869 F.2d 1497
Richard R. PARSON, Petitioner-Appellant,
PETER CARLSON, Warden; UNITED STATES OF AMERICA, FEDERAL
BUREAU OF PRISONS, Respondents-Appellees.
NOTICE: Ninth Circuit Rule 36-3 provides that dispositions other than opinions or orders designated for publication are not precedential and should not be cited except when relevant under the doctrines of law of the case, res judicata, or collateral estoppel.
Nos. 87-15061, 88-1647.
United States Court of Appeals, Ninth Circuit.
Submitted Dec. 15, 1988.*
Decided March 7, 1989.
Memorandum Withdrawn April 4, 1990, for Superseding Opinion
Before FLETCHER and BEEZER, Circuit Judges, and SAMUEL P. KING** District Judge.
In this consolidated appeal, Richard Parson appeals pro se the denial of preliminary injunctive relief and the grant of summary judgment against his Bivens claims. Parson, a federal prisoner, complained that he was denied access to the courts, was denied medical treatment, was subjected to cruel and unusual punishment, and was subjected to retaliatory transfers. We review denial of a preliminary injunction for abuse of discretion. Arcamuzi v. Continental Airlines, 819 F.2d 935, 936 (9th Cir.1987). A grant of summary judgment is reviewed de novo. Darring v. Kincheloe, 783 F.2d 874, 876 (9th Cir.1986). We affirm the denial of preliminary injunctive relief and remand the grant of summary judgment to the district court for an explanation of its decision.
* Parson has been a federal prisoner since June of 1981. In early 1983 he cooperated with FBI officials by providing information on organized crime. Shortly after providing this information, the FBI interview sheet appeared in the prison's general compound. Parson was subsequently transferred to another institution, where the interview sheet reappeared. Parson has since been transferred to a number of institutions. After each transfer, the interview sheet has resurfaced.
Parson has been involved in other actions. He sued two officers for use of excessive force; one officer was ordered to pay nominal damages. He has also been involved in a number of disciplinary proceedings.
In denying Parson's request for a preliminary injunction, the district court adopted the magistrate's findings and recommendation. The magistrate found that Parson had not shown a sufficient likelihood of success on the merits.
A prisoner "has no justifiable expectation that he will be incarcerated in any particular state." Olim v. Wakinekona, 461 U.S. 238, 245 (1983). We have previously stated that an "inmate's liberty interests are sufficiently extinguished by his conviction so that the state may change his place of confinement even though the degree of confinement may be different and prison life may be more disagreeable." Rizzo v. Dawson, 778 F.2d 527, 530 (9th Cir.1985).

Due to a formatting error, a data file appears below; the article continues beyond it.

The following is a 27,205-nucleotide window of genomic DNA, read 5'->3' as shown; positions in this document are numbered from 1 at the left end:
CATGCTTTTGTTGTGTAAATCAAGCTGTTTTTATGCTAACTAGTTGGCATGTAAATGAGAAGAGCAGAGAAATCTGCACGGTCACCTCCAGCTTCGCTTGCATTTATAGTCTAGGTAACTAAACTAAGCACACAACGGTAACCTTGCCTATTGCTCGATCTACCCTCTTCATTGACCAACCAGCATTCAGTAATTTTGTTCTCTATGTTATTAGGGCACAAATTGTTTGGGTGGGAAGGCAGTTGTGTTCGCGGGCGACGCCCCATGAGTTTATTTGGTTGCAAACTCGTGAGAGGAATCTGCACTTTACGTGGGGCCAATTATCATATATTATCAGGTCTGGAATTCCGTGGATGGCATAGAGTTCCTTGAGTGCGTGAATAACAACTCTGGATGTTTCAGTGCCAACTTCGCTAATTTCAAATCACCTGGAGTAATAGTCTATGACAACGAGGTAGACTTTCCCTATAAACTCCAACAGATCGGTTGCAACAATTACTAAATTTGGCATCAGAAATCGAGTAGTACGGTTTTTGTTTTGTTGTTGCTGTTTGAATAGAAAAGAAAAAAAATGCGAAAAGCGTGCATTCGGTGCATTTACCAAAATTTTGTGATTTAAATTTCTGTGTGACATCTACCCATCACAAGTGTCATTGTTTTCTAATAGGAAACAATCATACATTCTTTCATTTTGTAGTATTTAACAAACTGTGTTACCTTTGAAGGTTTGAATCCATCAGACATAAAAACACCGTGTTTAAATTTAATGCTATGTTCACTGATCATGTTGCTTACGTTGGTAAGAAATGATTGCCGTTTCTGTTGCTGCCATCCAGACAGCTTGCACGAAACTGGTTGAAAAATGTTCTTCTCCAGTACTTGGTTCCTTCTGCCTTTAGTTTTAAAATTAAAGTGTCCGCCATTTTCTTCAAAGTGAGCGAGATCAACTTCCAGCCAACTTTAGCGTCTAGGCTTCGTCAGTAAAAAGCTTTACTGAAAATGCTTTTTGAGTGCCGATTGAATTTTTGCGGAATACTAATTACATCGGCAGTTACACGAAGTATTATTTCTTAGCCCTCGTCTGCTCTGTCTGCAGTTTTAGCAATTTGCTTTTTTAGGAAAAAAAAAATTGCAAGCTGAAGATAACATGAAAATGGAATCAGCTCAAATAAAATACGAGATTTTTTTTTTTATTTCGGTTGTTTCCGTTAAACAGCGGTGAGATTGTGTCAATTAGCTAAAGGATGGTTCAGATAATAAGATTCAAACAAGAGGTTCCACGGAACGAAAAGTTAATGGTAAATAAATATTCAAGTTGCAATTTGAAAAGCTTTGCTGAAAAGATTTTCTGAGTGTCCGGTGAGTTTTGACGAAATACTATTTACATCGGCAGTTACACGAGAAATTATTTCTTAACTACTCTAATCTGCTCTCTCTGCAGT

Both Parson and the government have provided evidence to show that the transfers were necessary to protect Parson. Even if Parson substantiated his allegations that the transfers were retaliatory, there is little doubt that the government would be able to show by a preponderance of the evidence that it would have transferred Parson anyway for completely valid reasons. See Mt. Healthy City School Dist. Bd. of Education v. Doyle, 429 U.S. 274, 287 (1977).
The district court did not abuse its discretion by denying Parson's request for a preliminary injunction.
Although the district court is not required to make findings of fact when considering a motion for summary judgment, statements of its reasoning are helpful to assist review on appeal. Anderson v. Liberty Lobby, Inc., 477 U.S. 242, 248-50 & n. 6 (1986). "When the district court's 'underlying holdings would otherwise be ambiguous or inascertainable,' the reasons for entering summary judgment must be stated somewhere in the record. Federal Rule of Civil Procedure 52(a) does not relieve the trial court of this burden." Van Bourg, Allen, Weinberg & Rogers v. NLRB, 656 F.2d 1356, 1357 (9th Cir.1981) (per curiam) (citation omitted).
The district court's order, in its entirety, reads:
The Court has reviewed the voluminous files herein and it is ordered:
Defendants' motion for summary judgment is granted. The Clerk will enter judgment accordingly. Further motions herein by the plaintiff will not be entertained. This case is closed in this Court.
We cannot ascertain the district court's reasoning from this order. Accordingly, we remand "so the district court may state in reasonable detail the reasons for its decision." Van Bourg, 656 F.2d at 1358.
AFFIRMED in part, REMANDED in part.
The panel unanimously finds this case suitable for decision without oral argument. Fed.R.App.P. 34(a); Ninth Circuit Rule 34-4
The Honorable Samuel P. King, Senior United States District Judge for the District of Hawaii, sitting by designation
This disposition is not appropriate for publication and may not be cited to or by the courts of this circuit except as provided by Ninth Cir.R. 36-3